Author:Meltem Turkoz (Bosphorus University)
Paper short abstract:
This paper explores the political economy of naming and surname legislation in Turkey to explore the way in which names as memory objects adhere or detach from their bearers through a process of circulation between individuals and state institutions.
Paper long abstract:
This paper explores the political economy of naming and surname legislation in Turkey drawing on Debbora Battaglia's notion of the self as a representational economy to explore the way in which surnames as memory objects adhere or detach from their bearers through the process of circulation between individuals and state institutions. As James Scott has noted, surname laws have often created a stock of names that were at odds with local naming practices, detached from the semiotic-chain of daily utterances. Names can both fix identity yet have a capacity to detach from identities. Their meaning is both emergent and potentially denied in what Battaglia has termed the 'representational economy' of the self and state. Yet, in time, names do adhere to their bearers. This paper explores how names become, in Asif Agha's term, "shared by members of a speech chain network," and more importantly, how they circulate between competing speech chain networks. In addition the paper touches upon the relationship of state 'baptismal events' with local events and the channels through which names gain currency in memory.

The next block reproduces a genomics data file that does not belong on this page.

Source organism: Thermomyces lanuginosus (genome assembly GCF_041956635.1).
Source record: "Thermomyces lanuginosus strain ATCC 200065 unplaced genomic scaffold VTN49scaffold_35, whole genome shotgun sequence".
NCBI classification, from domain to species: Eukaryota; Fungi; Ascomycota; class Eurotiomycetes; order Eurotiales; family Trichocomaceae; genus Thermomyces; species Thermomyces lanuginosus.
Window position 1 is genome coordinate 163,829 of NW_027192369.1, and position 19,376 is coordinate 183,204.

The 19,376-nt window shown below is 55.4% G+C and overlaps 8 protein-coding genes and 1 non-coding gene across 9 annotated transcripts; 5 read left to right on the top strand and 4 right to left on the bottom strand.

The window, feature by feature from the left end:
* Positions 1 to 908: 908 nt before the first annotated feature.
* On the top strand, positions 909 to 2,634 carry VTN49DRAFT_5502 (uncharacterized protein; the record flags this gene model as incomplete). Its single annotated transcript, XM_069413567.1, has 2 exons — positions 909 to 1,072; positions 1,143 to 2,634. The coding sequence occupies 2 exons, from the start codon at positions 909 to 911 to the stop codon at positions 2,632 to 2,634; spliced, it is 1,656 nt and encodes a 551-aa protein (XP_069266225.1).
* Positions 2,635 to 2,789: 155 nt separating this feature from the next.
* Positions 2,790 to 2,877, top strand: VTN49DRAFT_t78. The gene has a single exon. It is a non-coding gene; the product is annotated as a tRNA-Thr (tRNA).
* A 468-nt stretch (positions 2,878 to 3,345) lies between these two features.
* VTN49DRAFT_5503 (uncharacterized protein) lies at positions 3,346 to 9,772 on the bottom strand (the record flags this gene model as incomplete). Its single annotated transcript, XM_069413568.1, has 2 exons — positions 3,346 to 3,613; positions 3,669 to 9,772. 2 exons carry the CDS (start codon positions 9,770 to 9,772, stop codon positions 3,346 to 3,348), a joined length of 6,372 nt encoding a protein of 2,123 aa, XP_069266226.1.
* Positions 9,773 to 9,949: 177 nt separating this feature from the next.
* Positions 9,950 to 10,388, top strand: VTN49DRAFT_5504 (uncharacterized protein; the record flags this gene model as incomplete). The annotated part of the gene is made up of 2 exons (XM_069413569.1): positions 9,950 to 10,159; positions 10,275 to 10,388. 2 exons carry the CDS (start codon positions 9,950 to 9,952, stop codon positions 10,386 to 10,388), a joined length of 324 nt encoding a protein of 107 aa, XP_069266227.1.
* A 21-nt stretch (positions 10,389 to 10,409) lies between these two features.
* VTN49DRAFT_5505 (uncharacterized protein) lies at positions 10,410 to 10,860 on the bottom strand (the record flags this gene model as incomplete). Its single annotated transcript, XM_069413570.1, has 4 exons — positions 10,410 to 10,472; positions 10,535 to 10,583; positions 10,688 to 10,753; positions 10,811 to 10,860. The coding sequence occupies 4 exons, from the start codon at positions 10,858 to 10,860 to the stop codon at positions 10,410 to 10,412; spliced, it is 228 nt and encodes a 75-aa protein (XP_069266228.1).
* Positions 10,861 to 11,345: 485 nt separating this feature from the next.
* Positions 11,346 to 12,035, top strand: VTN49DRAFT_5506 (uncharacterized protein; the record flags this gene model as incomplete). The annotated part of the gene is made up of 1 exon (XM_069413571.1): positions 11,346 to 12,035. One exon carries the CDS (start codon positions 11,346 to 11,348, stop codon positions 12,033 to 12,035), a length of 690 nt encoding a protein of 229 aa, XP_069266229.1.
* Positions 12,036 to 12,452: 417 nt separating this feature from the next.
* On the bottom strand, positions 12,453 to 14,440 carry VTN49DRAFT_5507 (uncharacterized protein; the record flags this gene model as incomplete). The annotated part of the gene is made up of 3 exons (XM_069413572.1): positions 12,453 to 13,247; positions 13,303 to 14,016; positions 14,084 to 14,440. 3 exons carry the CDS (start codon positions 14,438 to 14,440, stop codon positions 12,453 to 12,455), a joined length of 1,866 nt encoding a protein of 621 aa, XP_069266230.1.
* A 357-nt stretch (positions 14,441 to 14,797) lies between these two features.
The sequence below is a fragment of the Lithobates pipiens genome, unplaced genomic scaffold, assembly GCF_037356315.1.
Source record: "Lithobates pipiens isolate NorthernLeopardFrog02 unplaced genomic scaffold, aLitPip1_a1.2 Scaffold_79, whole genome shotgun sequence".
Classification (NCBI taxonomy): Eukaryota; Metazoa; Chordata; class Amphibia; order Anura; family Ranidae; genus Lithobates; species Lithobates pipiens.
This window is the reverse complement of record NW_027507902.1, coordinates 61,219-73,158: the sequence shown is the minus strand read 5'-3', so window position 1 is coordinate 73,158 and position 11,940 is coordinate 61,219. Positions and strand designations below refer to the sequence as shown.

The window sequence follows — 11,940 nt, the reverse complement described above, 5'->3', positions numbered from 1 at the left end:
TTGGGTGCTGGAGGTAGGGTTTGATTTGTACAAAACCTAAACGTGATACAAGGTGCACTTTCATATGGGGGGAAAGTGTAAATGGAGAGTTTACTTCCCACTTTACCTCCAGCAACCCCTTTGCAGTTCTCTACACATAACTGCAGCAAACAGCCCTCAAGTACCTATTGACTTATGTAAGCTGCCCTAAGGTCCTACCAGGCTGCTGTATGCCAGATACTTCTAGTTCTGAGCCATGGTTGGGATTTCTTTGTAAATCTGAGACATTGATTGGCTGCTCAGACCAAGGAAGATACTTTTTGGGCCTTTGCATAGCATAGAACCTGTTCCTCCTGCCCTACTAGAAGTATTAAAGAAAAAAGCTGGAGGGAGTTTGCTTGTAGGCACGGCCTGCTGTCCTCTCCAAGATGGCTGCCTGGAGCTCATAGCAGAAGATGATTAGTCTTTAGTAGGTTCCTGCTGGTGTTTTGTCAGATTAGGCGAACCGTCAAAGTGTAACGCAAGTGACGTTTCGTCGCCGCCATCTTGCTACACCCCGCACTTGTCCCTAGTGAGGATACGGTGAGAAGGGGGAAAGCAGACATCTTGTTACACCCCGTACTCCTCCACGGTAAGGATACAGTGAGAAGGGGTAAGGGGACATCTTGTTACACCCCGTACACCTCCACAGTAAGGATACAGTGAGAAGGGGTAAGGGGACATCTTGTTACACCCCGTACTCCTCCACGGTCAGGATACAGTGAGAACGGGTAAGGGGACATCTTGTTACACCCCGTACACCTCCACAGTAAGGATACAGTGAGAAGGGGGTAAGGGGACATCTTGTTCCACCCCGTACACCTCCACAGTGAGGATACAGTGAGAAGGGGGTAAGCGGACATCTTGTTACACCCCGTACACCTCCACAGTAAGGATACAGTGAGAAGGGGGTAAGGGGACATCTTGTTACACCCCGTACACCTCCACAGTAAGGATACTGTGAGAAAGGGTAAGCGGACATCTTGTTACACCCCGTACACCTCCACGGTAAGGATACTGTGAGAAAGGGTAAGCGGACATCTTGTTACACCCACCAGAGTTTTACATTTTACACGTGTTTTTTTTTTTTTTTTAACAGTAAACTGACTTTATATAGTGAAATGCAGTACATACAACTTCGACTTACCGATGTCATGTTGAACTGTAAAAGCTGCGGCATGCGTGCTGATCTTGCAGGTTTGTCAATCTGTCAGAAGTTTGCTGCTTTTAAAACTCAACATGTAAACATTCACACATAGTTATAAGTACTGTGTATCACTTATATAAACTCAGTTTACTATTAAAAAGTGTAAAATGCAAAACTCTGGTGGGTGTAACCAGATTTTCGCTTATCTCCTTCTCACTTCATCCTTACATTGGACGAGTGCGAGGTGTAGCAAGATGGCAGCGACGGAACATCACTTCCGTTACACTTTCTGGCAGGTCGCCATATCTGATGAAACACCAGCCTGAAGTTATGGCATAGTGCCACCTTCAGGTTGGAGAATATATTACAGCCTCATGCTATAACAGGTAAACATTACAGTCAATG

Everyday names, tales, songs and play: continuous traditions in a changing world